Basketball: I absolutely agree, it was an engaging game.

Magistral: My first reaction to it was: wow, it’s got a screen! A pure video game! The line to play it was pretty long, too.

It’s rather funny to read about it from YOUR perspective.

One final remark: in the early perestroika years, (’86-87) small private enterprises, the so-called “cooperatives”, started appearing around the city.

One of them owned computers with simple video games. You could pay the clerk for the time and play.

Thanks again!


34 Matt Burris September 10, 2010 at 9:29 am

I grew up in the U.S. during the 80′s arcade revolution, in which mechanical and electronic would intermarry to create an amazing brand of fun. I was under 10 years old during the 80′s, but I have plenty of memories of arcade games that captured my imagination and delight.

Seeing such similar machines in a Russian museum is very awesome. I can see whole generations of kids having such fun as I did growing up in that time period. I find it a little sad that kids today don’t get to experience the community, atmosphere, and craziness that an arcade had. Instead they sit at home, play against others online, and are oblivious to what they missed out on.

Thank you for sharing your fascinating experience, and kudos to the men who put the museum together!


35 Ilya Chentsov September 10, 2010 at 10:47 am

It’s great to see these familiar things described by a foreigner.
One correction, though – “викморина” is actually “викторина”. Unusual writing of the “T” has mislead you.


36 Jon September 10, 2010 at 7:56 pm

I see in one of the pictures they also had a bubble hockey game. Although it looks like the players are a red team versus a yellow team and there’s maybe not the same fascination we’ve had with the USA vs. USSR matchup in our 80′s bubble hockey game. Or is this a USSR vs. Sweden matchup?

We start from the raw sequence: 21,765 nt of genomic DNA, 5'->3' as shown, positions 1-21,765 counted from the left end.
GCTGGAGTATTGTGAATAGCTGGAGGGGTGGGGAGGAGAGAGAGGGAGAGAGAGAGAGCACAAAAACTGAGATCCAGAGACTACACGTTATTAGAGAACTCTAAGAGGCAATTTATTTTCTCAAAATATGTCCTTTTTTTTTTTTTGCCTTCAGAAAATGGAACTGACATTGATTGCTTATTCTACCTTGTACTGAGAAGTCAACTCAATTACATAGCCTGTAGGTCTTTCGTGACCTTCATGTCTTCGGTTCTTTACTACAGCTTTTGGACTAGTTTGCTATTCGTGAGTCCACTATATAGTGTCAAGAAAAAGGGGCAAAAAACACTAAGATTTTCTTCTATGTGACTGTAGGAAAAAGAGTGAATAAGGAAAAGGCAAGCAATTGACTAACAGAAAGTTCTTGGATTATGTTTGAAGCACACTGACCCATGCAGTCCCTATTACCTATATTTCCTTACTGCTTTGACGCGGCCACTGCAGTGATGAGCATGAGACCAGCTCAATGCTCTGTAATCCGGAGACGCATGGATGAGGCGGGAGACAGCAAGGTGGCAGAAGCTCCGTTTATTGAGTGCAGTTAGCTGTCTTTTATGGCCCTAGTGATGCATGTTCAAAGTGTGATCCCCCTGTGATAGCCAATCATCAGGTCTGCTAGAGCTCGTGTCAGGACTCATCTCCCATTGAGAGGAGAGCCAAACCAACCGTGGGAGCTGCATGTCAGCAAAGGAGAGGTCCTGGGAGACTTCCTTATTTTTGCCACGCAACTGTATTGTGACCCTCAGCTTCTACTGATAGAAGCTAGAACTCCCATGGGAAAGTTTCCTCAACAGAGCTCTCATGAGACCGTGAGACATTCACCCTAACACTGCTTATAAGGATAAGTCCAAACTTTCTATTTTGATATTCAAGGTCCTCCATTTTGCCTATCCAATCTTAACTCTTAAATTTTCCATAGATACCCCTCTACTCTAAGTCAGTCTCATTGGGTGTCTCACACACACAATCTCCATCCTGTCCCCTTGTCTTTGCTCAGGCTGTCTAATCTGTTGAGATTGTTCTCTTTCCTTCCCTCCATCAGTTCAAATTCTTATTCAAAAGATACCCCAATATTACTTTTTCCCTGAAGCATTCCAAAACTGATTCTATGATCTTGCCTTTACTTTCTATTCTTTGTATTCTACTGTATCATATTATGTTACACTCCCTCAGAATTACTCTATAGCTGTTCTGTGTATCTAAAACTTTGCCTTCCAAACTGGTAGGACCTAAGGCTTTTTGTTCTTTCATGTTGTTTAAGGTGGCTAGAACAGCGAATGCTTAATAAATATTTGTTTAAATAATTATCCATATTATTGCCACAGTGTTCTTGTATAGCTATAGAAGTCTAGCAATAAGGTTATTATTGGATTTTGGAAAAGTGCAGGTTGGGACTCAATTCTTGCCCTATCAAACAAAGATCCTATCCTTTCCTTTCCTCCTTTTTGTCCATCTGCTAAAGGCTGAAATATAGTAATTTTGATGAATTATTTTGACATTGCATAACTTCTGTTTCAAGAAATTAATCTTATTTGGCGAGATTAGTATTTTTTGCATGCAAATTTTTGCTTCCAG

37 Bobak September 11, 2010 at 7:57 pm

Awesome work! As someone already mentioned, the Pinball Hall of Fame in Las Vegas is the closes US equivalent I’ve seen. It’s also loaded with old pinball, mechanical arcade games and classic video games that are playable.


38 bakedpotatoes September 13, 2010 at 12:08 am

@Jon: The USA vs USSR spiel was an American thing. The rest of the world never really cared. ;)


39 Case_face September 13, 2010 at 11:02 pm

I was a Peace Corps volunteer in Ukraine from 05-07. While there, I actually played the game Gorodki! Not the arcade version, but the one where we threw sticks at structures! My fellow PCVs and I all thought that the game was made up and being taught to us “dumb Americans.” I’m glad to know that it was popular enough to merit an electronic version.

Also, I’ve drank flavored soda “water” from the Water machine. And, yes, I used the communal cup (it was chained to the machine and resting, rim down, on a damp cloth). The water was pretty gross. The flavor was pinkish-orange (I know color is not a flavor, but I can’t put a finger on what I was supposed to be drinking. It was sweet.). I didn’t get sick. But it seemed like the sort of challenge/experience that one should never pass up.

Thanks for the post.


40 Nostalgic Russian September 13, 2010 at 11:26 pm

Sooo thank you! Excellent post, both narrative and visuals! Believe it or not, I was holding my breath reading through, wondering if I see my favorites from the time – the Basketball, the Air fight, the Torpedo Attack – and bingo, here they are! Unreal! :)